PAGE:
HomeLatest ThreadsGreatest ThreadsForums & GroupsMy SubscriptionsMy Posts
DU Home » Latest Threads » kpete » Journal
Page: « Prev 1 ... 19 20 21 22 23 24 25 26 27 28 29 ... 32 Next »


Profile Information

Member since: Fri Sep 17, 2004, 02:59 PM
Number of posts: 64,123

Journal Archives

Hillary Rodham Clinton: "I had no idea there was such a woman.”

Hillary in History
NOV. 7, 2015 515 COMMENTS
Gail Collins

IT’S officially one year until the presidential election. Amazing how time flies, isn’t it?


Clinton is the only woman who’s ever won a presidential primary. The only others who ever featured as even remote factors were the Republican Margaret Chase Smith in 1964, and the Democrat Shirley Chisholm, who got 152 delegates in 1972. (There were lots of ways to get little chunks of delegates without winning a primary back then.)…

We do have to talk about Margaret Chase Smith, the first woman to have her name placed in nomination at the convention of a major party. “The first woman in politics I was aware of was Margaret Chase Smith,” Clinton recalled. “I can remember opening up Life magazine and reading about this woman who was in the United States Senate. I had no idea there was such a woman.”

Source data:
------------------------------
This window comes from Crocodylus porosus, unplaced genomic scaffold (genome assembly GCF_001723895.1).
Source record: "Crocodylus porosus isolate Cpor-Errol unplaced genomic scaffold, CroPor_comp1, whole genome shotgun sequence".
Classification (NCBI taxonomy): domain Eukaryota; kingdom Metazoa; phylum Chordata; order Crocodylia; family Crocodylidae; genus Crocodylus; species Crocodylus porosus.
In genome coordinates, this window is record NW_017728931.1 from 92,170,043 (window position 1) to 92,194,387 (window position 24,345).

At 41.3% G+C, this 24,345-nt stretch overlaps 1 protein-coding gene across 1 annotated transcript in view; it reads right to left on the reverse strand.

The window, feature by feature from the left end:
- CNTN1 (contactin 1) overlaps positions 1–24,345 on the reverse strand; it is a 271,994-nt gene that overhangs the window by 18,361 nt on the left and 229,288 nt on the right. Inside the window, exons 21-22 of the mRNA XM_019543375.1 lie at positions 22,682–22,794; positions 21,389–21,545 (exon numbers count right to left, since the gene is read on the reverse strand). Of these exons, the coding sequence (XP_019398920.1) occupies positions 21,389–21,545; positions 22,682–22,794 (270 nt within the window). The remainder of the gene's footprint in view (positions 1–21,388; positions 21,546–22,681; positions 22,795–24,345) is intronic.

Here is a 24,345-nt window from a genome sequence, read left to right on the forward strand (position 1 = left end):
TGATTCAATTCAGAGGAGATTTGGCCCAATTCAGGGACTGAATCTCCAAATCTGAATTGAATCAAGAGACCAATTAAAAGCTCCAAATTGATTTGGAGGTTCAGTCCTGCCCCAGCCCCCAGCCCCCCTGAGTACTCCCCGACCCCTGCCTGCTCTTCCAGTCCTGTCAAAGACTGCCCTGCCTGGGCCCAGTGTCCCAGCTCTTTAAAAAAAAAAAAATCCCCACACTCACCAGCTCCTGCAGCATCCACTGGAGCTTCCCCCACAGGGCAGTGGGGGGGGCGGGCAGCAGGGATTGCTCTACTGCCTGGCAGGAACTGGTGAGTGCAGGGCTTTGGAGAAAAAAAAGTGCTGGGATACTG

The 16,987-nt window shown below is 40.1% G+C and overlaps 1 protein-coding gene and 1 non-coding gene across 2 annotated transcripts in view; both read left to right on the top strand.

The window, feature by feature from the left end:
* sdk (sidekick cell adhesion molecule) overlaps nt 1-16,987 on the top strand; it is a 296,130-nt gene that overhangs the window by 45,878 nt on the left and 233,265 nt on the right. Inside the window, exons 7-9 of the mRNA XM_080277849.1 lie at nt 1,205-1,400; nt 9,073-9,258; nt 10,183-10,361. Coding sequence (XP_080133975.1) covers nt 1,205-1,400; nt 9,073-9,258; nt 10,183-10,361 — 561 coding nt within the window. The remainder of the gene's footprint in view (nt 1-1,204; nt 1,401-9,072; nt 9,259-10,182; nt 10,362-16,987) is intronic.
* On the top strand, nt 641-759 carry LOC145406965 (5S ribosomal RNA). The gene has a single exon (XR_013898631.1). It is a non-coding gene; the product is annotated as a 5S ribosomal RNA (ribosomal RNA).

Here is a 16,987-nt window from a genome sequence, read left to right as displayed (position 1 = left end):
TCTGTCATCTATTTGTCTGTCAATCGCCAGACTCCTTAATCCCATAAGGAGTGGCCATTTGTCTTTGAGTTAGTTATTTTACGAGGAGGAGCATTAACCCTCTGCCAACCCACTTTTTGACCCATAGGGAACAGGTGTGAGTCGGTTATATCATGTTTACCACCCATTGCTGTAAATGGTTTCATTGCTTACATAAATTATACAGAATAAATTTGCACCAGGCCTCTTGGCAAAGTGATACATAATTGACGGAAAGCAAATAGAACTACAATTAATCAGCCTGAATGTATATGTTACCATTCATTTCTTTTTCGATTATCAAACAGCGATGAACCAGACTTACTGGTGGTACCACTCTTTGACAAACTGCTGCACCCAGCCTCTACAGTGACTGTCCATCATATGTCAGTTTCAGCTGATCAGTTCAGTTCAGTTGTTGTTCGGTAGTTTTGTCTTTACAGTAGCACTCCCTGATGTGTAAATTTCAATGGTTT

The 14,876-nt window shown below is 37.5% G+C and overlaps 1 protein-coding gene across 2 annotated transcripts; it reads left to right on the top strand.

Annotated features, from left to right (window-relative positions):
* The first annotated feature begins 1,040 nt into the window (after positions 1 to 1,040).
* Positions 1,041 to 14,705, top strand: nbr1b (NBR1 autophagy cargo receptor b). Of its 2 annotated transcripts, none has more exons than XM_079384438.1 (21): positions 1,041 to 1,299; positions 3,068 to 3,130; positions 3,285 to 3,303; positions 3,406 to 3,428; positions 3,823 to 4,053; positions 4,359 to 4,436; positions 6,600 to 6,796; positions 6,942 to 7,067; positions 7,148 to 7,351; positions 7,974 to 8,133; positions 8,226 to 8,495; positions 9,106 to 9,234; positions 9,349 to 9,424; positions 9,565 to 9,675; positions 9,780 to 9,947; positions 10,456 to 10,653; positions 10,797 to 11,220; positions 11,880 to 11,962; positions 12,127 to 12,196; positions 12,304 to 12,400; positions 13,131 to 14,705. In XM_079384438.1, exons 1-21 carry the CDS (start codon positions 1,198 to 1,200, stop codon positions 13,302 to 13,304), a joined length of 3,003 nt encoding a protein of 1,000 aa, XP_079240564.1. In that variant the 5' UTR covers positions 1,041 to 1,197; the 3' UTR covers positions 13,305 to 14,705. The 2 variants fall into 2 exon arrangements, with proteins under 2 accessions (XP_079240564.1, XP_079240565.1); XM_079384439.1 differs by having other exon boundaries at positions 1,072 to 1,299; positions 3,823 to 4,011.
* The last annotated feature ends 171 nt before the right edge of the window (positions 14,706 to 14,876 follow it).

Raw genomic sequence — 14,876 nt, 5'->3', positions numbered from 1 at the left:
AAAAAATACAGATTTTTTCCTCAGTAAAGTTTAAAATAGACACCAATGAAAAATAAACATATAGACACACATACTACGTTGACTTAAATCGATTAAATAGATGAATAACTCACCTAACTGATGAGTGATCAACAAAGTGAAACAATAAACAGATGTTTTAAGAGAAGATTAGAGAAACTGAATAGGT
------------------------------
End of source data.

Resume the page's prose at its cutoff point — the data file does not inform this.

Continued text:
Well, there certainly weren’t a whole lot. Smith, who spent much of the 1950s and 1960s as the only woman in the Senate, was the first senator with enough guts to stand up to Joseph McCarthy and his witch hunt. Her courage made such an impression that some Republicans talked about Smith as a possible vice-presidential nominee in 1952. But the party leaders thought a much sounder choice would be Richard Nixon…

The Democrats’ first big moment came in 1972 when Shirley Chisholm ran for the presidential nomination. Chisholm, an African-American, would have been a double historic first. But her party was in no way ready to make symbolic gestures. They needed a winner! So they nominated George McGovern.




The "Trickle Down" Theory